Aya Cissoko : Danbé, head held high | la tête haute – film by/de Bourlem Guerdjou, analysis/analyse by/par Olivier Barlet


"Danbe, head held high" by Bourlem Guerdjou. Dignity whatever the cost, an analysis by Olivier Barlet

Danbé, la tête haute de Bourlem Guerdjou. « La dignité coûte que coûte » analyse par Olivier Barlet


A ne pas rater sur Arte, ce téléfilm programmé le vendredi 23 janvier 2015 (et rediffusé le dimanche 1er février au matin) qui retrace de sensible façon le combat de la boxeuse Aya Cissoko.

[English] Translated by Beti Ellerson

Do not miss this telefilm on Arte, scheduled Friday, 23 January, 2015 (and rebroadcast on Sunday morning, 01 February). A touching portrait of the combat of the boxer Aya Cissoko.

Any film about boxing is testimony to the tough apprenticeship of overcoming, of the taming of fury, of the mastery of one's destiny. A film about boxing is also about courage. Danbé, which means "dignity" in Bambara, laudably documents the life of Aya Cissoko, a woman who holds her head high, and becomes a world champion in women's boxing; adapted from her biography co-authored with Marie Desplechin. But "Danbé, head held high" is also a story of mourning: Aya was only eight years old in November 1986 when the fire from an arson attack on a building crammed with immigrant families in Ménilmontant, engulfed her father and sister. How will the family cope? "We have to stop crying about the dead in order to let them rest in peace," but fate continues to weigh on the family: "Outside it is freezing, inside it is defeating," wrote Aya Cissoko and Marie Desplechin in their book Danbé. (1) Hence, the story of Aya is a confrontation with her mother, Massiré; a dignified woman who, in the face of injustice demands compensation during a never-ending trial. A resolute woman who resists being deported to Mali; a mindful woman determined that her daughter gets an education so she is not destined to work as a cleaning woman, a battered woman constantly seeking an equilibrium, albeit fragile. "If there is a place where I hope to win, it's in the ring": Aya’s boxing workouts are an outlet for her fury and a way to prevail, to the despair of this brave mother who has difficulty understanding its relevance.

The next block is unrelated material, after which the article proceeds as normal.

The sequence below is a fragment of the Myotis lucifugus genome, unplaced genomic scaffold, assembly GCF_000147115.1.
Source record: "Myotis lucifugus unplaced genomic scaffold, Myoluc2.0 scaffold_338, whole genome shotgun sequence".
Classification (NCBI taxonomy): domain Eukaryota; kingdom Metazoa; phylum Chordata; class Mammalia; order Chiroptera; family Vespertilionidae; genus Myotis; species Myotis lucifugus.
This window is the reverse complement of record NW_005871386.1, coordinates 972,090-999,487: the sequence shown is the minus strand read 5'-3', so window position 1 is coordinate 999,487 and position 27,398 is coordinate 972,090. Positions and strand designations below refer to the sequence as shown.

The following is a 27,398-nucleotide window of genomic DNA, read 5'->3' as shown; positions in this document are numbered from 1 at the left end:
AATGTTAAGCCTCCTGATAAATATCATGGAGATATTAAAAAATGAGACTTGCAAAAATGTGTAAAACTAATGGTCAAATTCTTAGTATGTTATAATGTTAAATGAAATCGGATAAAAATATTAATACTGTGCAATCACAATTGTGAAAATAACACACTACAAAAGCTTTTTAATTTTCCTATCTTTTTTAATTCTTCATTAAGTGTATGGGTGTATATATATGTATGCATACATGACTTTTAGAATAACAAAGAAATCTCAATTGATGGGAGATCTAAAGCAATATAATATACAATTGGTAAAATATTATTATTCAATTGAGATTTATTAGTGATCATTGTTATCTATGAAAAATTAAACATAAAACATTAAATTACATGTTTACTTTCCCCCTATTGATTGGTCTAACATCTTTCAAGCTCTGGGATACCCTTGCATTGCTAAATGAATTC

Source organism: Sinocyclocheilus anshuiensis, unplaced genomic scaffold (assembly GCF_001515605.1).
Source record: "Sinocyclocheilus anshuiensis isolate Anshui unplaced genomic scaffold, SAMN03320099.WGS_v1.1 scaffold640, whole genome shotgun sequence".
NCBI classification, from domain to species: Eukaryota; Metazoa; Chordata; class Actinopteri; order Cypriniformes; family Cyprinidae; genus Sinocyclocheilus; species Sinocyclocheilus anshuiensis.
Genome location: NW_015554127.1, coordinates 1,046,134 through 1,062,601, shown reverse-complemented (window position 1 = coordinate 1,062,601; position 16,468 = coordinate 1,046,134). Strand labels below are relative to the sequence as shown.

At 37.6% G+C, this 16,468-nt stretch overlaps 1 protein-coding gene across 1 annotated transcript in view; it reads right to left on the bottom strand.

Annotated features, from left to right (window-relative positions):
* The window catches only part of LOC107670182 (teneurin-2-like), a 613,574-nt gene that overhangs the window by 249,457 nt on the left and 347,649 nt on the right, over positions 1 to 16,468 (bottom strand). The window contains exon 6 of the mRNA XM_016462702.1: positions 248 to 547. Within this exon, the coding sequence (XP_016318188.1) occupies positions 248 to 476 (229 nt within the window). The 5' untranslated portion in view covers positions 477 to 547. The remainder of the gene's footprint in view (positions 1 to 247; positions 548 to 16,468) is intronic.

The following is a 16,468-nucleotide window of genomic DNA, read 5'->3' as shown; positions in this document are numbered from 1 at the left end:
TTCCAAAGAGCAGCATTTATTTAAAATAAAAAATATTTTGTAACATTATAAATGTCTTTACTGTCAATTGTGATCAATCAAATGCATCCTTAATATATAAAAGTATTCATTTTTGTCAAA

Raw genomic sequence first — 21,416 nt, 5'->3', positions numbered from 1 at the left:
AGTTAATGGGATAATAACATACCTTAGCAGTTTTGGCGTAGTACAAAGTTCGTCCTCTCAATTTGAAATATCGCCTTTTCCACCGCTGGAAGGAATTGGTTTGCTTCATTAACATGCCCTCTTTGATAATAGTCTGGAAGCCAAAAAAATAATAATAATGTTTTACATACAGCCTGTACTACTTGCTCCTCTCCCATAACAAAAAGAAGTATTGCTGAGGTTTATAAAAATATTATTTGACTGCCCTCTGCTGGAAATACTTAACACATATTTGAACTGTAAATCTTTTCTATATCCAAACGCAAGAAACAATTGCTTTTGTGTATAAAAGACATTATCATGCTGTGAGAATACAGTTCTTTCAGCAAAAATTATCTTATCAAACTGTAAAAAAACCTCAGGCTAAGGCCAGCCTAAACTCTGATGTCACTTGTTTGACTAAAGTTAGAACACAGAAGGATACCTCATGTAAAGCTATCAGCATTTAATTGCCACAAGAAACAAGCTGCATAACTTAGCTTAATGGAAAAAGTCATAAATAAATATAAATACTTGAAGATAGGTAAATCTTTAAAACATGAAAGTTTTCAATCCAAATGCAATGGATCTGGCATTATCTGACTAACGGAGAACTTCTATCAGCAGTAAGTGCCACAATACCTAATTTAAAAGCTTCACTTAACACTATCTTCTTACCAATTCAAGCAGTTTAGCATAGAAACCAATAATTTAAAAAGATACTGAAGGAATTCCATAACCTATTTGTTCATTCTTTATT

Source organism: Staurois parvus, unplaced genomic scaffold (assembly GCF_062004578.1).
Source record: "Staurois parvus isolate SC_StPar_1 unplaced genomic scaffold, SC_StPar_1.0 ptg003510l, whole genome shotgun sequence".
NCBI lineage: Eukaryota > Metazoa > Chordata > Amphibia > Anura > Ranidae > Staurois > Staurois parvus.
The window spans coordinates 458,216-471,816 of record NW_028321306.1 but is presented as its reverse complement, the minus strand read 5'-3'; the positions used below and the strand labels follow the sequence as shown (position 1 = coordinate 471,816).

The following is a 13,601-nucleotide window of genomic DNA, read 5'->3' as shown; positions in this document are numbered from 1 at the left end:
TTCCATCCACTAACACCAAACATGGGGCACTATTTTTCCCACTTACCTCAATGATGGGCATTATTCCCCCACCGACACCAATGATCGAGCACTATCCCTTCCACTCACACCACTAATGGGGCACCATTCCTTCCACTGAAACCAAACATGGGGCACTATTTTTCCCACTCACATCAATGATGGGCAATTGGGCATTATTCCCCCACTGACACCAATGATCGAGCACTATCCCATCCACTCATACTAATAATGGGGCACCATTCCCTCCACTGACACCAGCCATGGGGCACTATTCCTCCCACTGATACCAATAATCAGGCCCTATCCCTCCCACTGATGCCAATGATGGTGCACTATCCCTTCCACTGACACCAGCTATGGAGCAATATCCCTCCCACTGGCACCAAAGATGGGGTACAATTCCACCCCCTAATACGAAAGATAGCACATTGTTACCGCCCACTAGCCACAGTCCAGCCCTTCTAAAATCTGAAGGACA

"Danbe, head held high" thus is a portrait of two women; loyal to their story, it brings together with striking finesse and without pity, a biographical and personal narrative, while respecting the literary approach of the book which, focuses more on the feeling than the events. Bourlem Guerdjou returns here to the minimalist effects of realism of his first feature film Living in Paradise that was celebrated in 1998. Those who gain from this sobriety are the characters who appear in their beauty, benefiting from the camera close on the body, complementing their movements, and the editing that sustains this rhythm. Each woman has her struggle in overcoming suffering. It unfolds during the three stages of Aya’s life, as the film revolves around the delicate search for calm in their relationship.